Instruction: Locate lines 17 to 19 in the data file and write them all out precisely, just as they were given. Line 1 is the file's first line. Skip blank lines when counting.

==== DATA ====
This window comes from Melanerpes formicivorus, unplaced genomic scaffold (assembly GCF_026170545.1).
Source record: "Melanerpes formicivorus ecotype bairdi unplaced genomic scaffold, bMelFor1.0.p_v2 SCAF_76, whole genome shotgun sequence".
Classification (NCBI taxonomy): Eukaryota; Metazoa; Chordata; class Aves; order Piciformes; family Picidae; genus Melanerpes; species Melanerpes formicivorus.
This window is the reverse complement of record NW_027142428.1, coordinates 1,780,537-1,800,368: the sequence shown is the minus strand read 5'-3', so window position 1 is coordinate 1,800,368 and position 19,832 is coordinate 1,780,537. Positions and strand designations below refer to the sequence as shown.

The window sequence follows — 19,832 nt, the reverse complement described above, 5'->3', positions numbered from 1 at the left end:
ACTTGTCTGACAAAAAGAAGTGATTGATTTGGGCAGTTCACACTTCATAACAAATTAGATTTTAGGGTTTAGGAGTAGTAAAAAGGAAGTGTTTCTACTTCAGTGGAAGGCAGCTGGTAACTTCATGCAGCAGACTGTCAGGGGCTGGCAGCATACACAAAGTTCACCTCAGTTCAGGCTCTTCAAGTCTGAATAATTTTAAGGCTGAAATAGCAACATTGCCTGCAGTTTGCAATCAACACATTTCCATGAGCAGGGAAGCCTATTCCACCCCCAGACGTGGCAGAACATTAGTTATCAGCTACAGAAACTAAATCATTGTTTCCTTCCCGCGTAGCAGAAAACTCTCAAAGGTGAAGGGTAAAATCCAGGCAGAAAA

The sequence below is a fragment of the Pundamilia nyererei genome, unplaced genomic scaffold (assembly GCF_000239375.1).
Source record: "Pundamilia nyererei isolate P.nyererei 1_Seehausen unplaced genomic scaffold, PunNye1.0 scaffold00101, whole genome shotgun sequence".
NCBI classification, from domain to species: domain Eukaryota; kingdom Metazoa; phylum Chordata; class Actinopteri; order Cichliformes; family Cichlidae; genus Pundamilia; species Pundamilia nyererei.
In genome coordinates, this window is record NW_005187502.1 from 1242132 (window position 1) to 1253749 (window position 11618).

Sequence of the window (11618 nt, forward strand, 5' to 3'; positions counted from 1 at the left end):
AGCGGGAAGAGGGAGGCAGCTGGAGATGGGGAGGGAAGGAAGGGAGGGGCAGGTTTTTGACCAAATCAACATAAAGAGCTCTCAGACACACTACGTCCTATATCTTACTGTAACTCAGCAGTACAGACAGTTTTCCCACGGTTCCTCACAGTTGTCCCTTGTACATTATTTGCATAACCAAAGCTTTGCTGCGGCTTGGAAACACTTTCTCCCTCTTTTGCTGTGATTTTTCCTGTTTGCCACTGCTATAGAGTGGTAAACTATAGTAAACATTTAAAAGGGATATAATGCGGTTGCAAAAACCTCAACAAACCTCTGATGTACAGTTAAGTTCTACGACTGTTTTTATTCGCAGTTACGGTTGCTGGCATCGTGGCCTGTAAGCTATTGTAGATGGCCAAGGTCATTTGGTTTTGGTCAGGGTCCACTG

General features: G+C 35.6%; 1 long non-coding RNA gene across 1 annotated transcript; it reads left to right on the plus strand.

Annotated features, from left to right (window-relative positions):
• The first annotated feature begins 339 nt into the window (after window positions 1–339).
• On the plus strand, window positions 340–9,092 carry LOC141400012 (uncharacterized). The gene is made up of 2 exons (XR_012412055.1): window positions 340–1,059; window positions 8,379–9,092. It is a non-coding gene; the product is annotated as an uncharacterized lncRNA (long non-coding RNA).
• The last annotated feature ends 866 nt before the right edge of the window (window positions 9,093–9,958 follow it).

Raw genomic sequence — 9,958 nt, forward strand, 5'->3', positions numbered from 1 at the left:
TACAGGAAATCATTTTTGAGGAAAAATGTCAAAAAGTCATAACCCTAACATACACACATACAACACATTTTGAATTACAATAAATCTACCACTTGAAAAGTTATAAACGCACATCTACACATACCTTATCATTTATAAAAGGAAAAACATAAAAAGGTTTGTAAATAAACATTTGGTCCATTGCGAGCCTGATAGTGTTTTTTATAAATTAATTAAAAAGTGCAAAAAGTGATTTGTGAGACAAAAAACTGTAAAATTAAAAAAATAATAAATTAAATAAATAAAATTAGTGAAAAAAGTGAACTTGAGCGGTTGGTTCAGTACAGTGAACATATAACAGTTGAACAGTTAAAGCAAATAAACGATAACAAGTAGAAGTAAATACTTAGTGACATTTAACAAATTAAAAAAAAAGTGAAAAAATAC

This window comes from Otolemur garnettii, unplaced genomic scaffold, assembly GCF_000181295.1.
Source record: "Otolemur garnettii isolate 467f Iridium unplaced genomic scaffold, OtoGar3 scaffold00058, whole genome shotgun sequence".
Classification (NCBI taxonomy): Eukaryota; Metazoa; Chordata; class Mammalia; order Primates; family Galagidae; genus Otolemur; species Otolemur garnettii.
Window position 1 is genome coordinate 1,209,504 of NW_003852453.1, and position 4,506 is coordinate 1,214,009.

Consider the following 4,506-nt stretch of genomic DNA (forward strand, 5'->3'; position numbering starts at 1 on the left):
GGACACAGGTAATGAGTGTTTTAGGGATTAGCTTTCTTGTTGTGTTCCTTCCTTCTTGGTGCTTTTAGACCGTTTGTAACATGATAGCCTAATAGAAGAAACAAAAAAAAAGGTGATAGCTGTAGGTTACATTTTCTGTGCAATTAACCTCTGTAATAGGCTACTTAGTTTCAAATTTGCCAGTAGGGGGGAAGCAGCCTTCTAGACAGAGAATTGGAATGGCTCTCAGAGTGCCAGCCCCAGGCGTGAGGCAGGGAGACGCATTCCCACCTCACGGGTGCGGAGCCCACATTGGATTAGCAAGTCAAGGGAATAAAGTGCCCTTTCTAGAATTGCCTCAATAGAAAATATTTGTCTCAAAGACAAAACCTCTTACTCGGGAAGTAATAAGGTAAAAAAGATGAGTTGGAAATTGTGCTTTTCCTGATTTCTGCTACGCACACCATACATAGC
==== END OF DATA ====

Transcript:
• The last annotated feature ends 866 nt before the right edge of the window (window positions 9,093–9,958 follow it).

Raw genomic sequence — 9,958 nt, forward strand, 5'->3', positions numbered from 1 at the left:
TACAGGAAATCATTTTTGAGGAAAAATGTCAAAAAGTCATAACCCTAACATACACACATACAACACATTTTGAATTACAATAAATCTACCACTTGAAAAGTTATAAACGCACATCTACACATACCTTATCATTTATAAAAGGAAAAACATAAAAAGGTTTGTAAATAAACATTTGGTCCATTGCGAGCCTGATAGTGTTTTTTATAAATTAATTAAAAAGTGCAAAAAGTGATTTGTGAGACAAAAAACTGTAAAATTAAAAAAATAATAAATTAAATAAATAAAATTAGTGAAAAAAGTGAACTTGAGCGGTTGGTTCAGTACAGTGAACATATAACAGTTGAACAGTTAAAGCAAATAAACGATAACAAGTAGAAGTAAATACTTAGTGACATTTAACAAATTAAAAAAAAAGTGAAAAAATAC